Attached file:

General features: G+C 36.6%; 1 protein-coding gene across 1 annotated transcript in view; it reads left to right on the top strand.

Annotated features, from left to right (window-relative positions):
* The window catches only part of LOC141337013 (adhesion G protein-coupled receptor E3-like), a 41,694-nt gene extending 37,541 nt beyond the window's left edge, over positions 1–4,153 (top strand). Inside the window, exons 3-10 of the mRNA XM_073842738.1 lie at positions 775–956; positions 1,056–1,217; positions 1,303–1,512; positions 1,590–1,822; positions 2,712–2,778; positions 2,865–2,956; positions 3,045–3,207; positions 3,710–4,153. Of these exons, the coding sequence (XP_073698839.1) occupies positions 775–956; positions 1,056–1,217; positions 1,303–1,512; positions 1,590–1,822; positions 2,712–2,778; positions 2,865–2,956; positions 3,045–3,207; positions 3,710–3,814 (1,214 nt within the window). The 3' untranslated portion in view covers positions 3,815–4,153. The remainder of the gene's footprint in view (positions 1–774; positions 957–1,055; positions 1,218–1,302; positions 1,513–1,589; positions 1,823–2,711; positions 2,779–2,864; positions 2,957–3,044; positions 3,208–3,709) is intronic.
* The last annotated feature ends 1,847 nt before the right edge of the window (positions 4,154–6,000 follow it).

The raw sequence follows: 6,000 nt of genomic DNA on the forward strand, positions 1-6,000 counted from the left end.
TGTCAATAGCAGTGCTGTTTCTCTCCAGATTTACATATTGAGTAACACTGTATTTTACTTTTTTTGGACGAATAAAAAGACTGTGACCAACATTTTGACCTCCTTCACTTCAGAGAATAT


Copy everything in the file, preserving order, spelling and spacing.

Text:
General features: G+C 36.6%; 1 protein-coding gene across 1 annotated transcript in view; it reads left to right on the top strand.

Annotated features, from left to right (window-relative positions):
* The window catches only part of LOC141337013 (adhesion G protein-coupled receptor E3-like), a 41,694-nt gene extending 37,541 nt beyond the window's left edge, over positions 1–4,153 (top strand). Inside the window, exons 3-10 of the mRNA XM_073842738.1 lie at positions 775–956; positions 1,056–1,217; positions 1,303–1,512; positions 1,590–1,822; positions 2,712–2,778; positions 2,865–2,956; positions 3,045–3,207; positions 3,710–4,153. Of these exons, the coding sequence (XP_073698839.1) occupies positions 775–956; positions 1,056–1,217; positions 1,303–1,512; positions 1,590–1,822; positions 2,712–2,778; positions 2,865–2,956; positions 3,045–3,207; positions 3,710–3,814 (1,214 nt within the window). The 3' untranslated portion in view covers positions 3,815–4,153. The remainder of the gene's footprint in view (positions 1–774; positions 957–1,055; positions 1,218–1,302; positions 1,513–1,589; positions 1,823–2,711; positions 2,779–2,864; positions 2,957–3,044; positions 3,208–3,709) is intronic.
* The last annotated feature ends 1,847 nt before the right edge of the window (positions 4,154–6,000 follow it).

The raw sequence follows: 6,000 nt of genomic DNA on the forward strand, positions 1-6,000 counted from the left end.
TGTCAATAGCAGTGCTGTTTCTCTCCAGATTTACATATTGAGTAACACTGTATTTTACTTTTTTTGGACGAATAAAAAGACTGTGACCAACATTTTGACCTCCTTCACTTCAGAGAATAT